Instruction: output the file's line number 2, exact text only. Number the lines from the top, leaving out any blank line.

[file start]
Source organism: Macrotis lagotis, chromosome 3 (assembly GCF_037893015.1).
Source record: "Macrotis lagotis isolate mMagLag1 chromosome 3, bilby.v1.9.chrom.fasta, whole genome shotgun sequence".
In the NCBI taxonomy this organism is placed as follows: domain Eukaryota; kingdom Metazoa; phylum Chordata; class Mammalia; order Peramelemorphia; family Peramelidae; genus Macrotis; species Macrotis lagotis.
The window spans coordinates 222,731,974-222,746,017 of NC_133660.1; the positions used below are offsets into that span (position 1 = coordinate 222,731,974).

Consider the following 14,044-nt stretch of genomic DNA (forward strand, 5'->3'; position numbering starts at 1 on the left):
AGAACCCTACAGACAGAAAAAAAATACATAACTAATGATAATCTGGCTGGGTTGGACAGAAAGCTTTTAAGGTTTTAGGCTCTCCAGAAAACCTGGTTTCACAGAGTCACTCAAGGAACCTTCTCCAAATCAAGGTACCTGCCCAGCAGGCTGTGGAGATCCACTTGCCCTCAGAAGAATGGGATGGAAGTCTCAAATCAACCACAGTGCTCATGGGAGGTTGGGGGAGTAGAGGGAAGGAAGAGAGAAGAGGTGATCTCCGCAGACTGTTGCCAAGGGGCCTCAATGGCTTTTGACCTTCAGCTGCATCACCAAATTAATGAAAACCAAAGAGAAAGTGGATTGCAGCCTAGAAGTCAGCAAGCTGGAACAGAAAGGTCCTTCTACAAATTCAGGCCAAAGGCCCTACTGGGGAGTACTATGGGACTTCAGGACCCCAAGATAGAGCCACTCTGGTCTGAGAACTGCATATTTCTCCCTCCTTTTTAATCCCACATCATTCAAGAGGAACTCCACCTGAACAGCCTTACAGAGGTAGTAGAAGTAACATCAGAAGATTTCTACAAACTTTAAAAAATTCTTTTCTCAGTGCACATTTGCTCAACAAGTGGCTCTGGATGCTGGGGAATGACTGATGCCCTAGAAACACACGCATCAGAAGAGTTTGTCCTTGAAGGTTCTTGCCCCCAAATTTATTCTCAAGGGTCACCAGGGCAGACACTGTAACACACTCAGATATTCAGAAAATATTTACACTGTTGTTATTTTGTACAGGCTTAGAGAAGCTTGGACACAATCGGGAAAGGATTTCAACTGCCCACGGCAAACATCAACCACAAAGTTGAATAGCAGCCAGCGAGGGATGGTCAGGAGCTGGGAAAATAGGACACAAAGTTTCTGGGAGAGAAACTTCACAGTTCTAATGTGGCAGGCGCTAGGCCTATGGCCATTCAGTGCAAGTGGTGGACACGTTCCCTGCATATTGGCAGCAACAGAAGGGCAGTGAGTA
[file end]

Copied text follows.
Source record: "Macrotis lagotis isolate mMagLag1 chromosome 3, bilby.v1.9.chrom.fasta, whole genome shotgun sequence".